Last week was a very difficult week for fund managers, including ourselves. The week started on very strong advances which made us increase our long positions and reduce our hedges only to end last Friday on a strong fall and reversal just after we had cut our short positions on Thursday.
Luckily, we were able to re-instate our short Nasdaq and increase our shorts SP 500 on Friday as the markets were falling.
What is clear is that the correction that we had been expecting all along is finally upon us and we expect the SP500 to lose between 100 to 150 points before it is over and we move into the next leg of the bear market rally in Q2 2019.
When looking at the MSCi World Index, the correction should last a few weeks and take the index towards 2000, a 5 % correction form here, that we will use to take profits on our hedges.
When it comes to our Model Portfolio, we clearly would have preferred to stay put last week and ride the up move without changing anything but the move up was powerful and the surprisingly dovish attitude of the FED was sending very positive liquidity messages to the markets and we started doubting our preferred scenario for a correction.
It took extremely negative economic figures in Europe on Friday to stop the advance and send the markets down 2.5 % on the day, marking a very significant top to the entire Dec 27 March advance.
Factory activity in the 19-country euro zone contracted at the fastest pace in nearly six years sending shivers into the financial markets and contradictions any hopes for recovery.
The drop in the euro zone’s manufacturing purchasing managers index to a 71-month low of 47.7 from 49.4 in February raised the risk trade flows could turn even more negative in the short term. The number was way below expectations and it comes on the heels of other negative industrial production numbers.
Manufacturers in Europe, Japan and the United States suffered in March as surveys showed trade tensions had left their mark on factory output. As we have advocated regularly, Donald Trumps Trade Wars halted the world’s coincident economic growth momentum by creating uncertainty, a collapse in investments and a slow down in global trade.
In Japan, manufacturing output shrank the most in almost three year and a measure of U.S. manufacturing was its weakest since June 2017 while forecasters at the Federal Reserve Bank of Philadelphia slashed their estimate for economic growth in early 2019.
This global round of negative figures made investors nervous about corporate earnings going forward and our scenario for a significant Deflation scare later in the year is becoming more likely every week.
As can be seen from the Transaction list below, last week was probably one of the busiest week we ever had as we were building up our exposure to Europe and Asia last Monday and Tuesday, built exposure to the soft commodity sphere, cut our strategic short position in technology stocks on Thursday and some of our Index hedges only to put them back on Friday.
Clearly the performance of our Model Portfolio was affected by the whipsaw but we are nevertheless hedged and confident that things will ultimately turn out positively even if it would have been better to stay idle.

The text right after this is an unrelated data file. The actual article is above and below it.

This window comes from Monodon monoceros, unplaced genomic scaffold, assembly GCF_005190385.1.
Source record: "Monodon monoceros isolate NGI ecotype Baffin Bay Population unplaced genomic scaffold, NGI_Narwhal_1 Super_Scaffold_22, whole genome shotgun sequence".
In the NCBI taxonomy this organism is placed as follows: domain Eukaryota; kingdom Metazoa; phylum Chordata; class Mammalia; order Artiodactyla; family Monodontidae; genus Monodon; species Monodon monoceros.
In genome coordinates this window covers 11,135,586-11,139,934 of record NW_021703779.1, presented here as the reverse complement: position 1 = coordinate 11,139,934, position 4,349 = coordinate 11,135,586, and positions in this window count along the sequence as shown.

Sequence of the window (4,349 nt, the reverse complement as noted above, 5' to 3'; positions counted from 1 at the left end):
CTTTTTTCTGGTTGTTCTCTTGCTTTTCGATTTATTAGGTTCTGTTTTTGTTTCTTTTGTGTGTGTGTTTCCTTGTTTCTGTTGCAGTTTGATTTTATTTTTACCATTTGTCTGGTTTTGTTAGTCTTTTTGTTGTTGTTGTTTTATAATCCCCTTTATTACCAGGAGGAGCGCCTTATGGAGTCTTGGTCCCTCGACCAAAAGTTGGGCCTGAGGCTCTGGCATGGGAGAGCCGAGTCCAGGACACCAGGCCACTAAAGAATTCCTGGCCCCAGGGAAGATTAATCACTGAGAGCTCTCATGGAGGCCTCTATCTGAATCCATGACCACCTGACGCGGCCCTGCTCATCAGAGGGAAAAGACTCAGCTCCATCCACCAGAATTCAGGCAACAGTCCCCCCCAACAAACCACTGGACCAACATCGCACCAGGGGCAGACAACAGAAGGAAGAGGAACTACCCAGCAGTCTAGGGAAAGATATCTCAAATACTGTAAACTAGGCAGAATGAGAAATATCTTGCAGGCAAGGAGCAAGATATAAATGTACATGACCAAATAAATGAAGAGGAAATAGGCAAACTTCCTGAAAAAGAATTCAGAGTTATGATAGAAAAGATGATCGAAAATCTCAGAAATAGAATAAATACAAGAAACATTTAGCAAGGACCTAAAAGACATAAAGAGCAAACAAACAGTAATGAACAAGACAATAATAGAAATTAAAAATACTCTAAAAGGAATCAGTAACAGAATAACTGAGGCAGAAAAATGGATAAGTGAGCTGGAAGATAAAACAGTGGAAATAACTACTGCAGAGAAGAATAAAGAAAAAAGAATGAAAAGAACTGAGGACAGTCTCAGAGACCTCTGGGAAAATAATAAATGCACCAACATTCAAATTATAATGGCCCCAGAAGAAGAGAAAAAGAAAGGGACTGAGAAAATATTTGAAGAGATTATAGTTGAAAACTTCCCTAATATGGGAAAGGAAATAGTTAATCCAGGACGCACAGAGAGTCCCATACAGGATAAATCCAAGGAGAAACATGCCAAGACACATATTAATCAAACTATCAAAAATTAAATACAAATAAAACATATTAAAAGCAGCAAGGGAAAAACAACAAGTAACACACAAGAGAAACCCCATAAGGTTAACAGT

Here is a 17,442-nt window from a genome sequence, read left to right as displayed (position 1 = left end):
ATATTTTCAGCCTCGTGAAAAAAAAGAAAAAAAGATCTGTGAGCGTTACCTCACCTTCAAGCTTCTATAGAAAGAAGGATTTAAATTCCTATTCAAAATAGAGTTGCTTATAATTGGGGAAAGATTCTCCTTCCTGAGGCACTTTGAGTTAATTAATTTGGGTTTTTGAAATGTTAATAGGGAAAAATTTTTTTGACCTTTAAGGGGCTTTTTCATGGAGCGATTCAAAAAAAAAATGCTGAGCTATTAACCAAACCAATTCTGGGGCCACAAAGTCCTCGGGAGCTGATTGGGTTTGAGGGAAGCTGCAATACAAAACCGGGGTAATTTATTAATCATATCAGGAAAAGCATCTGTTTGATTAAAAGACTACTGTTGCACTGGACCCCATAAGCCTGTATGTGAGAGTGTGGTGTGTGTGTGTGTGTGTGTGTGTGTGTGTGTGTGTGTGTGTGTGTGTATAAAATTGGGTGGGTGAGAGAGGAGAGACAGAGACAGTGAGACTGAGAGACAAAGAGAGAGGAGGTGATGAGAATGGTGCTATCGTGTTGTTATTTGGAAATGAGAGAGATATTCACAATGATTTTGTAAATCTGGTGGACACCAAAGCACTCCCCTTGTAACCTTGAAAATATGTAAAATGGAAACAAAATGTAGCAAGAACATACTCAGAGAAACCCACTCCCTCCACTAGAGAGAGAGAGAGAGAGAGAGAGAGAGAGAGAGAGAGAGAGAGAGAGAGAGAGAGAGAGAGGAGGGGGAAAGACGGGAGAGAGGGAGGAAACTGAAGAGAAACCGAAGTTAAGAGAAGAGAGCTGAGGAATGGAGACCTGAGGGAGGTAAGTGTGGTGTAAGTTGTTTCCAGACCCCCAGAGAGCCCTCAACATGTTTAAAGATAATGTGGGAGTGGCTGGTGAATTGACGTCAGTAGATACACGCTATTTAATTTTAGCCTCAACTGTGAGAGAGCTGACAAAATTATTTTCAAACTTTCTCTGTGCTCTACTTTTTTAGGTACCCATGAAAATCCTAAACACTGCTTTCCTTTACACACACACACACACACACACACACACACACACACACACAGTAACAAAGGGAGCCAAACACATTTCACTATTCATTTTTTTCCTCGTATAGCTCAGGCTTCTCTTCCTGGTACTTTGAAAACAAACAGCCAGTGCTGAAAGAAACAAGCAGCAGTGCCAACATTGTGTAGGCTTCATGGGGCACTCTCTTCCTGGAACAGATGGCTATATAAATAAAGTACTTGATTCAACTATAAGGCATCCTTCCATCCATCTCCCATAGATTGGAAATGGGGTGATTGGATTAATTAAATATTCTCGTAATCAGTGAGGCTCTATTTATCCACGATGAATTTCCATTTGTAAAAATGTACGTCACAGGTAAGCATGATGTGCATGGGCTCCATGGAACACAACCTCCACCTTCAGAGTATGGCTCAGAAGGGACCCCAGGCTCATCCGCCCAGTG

In the Commodity Spaceour coffee position was not successful but the other three Wheat, Sugar and Corn contributed positively. Our arbitrage SHORT Palladium LONG Platinum state to go in our favor and we believe that Palladium has finally made a top. Our increase in our short position was well-timed last week.
In the US, Dynavax had another terrible week, losing 10 % in line with the rest of the biotech world.
By and large, biotech stocks had a most forgettable 2018, and the beginning of 2019 is not really better. Within that negative environment Dynavax was one of the worst-performing biotech stocks among companies with a product on the market, losing 51 % in 2018.
This was one of the reasons we actually bought the stock in 2019. Since we bought it, it fell another 25 %.
The long-awaited commercial launch of Dynavax’s hepatitis B vaccine, Heplisav-B, did knelt match the market’s expectations in terms of sales of the vaccine, taking in only 2.9 Millions US dollars of revenues in 2018
Heplisav-B was championed, prior to its launch, as the heir apparent to GlaxoSmithKline‘s aging hepatitis B vaccine Engerix-B, thanks to its pronounced dosing and potency advantages over the current market share leader. The market was rightly disappointed and punished the stock price.
However, Heplisav-B’s slow commercial launch should not be viewed as a failure. Dynavax had to build a commercial infrastructure from the ground up to launch Heplisav-B on its own and that process takes time — especially for a company with a rather limited budget and other pressing capital allocation needs.
Fortunately, Dynavax’s hard work appears to be paying off. At the recent J.P. Morgan Healthcare Conference, the company announced that Heplisav-B’s fourth-quarter sales came in at a respectable $3.7 million for the last three-month period. The vaccine’s commercial launch, therefore, appears to be gaining traction. And if so, Dynavax may have what it takes to mount a comeback in 2019. At least we hope so. We averaged down on our positions the week before.
All our European positions ended the week sharply down. Our timing was just awful but we still see these positions doing well into the second quarter of the year.
Japan was positive, China was mixed with Tongda Group delivering our best performance last week with a 9 % advance and our Shenzhen stocks doing well.